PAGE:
North Dakota lawmakers presented agriculture and unemployment as key priorities this week while the Trump administration and House Democrats negotiate the next round of coronavirus relief.

Federal unemployment benefits are a key difference between plans presented by House Democrats and Senate Republicans. The HEROES Act, which was introduced and passed by House Democrats, extends the $600 per week benefit until January 2021, whereas the Senate Republicans’ HEALS Act would decrease the benefit to $200 per week.

“We want to make sure that there’s assistance there and it’s done in a way helps people but also does not create a disincentive to work,” said Sen. John Hoeven, a Republican.

“North Dakota has among the very highest unemployment insurance benefits, even without the federal unemployment bonus,” said Sen. Kevin Cramer, also a Republican. “We’re looking at something more modest than the $600 probably something that maybe phases out.”

According to the Bureau of Labor Statistics, North Dakota’s unemployment rate decreased from 9.1 percent in May 2020 to 6.1 percent in June 2020. The rate remains higher than the year’s first three months, when it hovered around two percent.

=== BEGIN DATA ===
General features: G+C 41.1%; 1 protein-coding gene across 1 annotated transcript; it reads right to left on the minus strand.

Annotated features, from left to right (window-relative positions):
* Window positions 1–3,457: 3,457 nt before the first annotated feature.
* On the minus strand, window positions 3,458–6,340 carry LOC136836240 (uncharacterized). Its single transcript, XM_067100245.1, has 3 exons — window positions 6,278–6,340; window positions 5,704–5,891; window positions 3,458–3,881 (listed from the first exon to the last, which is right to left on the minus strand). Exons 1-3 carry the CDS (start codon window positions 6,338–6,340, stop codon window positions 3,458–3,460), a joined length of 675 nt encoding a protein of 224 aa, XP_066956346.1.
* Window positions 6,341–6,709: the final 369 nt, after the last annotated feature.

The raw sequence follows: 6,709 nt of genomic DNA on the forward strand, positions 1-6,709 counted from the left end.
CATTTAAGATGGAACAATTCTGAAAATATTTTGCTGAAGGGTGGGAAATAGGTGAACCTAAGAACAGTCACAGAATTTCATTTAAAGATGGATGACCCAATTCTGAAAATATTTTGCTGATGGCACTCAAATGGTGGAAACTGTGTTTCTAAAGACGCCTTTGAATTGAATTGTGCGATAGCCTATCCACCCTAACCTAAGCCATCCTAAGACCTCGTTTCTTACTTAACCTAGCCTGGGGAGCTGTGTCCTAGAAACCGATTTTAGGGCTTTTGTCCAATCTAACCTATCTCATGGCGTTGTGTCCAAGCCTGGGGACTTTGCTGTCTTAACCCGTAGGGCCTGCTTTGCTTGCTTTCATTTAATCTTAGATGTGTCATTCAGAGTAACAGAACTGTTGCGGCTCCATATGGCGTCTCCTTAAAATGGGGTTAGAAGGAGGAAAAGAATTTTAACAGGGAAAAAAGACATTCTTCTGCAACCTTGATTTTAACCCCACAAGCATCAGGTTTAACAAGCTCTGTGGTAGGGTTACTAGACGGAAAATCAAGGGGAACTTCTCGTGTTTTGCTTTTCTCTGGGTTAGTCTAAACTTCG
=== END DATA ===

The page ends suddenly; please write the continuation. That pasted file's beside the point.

Both Sen. Hoeven and Rep. Kelly Armstrong, R-At Large, emphasized that agriculture should be a priority in the next round of relief.

“Everybody is feeling this from every industry. Agriculture and Energy are the two biggest industries in North Dakota and we’re feeling it,” said Rep. Armstrong. “Why haven’t we been having hearings about this stuff for a month to figure out what is the most targeted approach that is the most responsible way to handle this and cost the taxpayers the least amount of money?”

While the two bills differ on many programs, Sen. Hoeven was optimistic that Democrats and Republicans would be able to compromise on agriculture funding.

“We’re pretty close in terms of assistance for farmers and ranchers. The only difference really is that they’re more prescriptive in the detail on where it goes, whereas we give more flexibility to the Secretary of Agriculture. That’s why I think we can definitely bridge that difference,” said Sen. Hoeven.

Negotiations continue this week.

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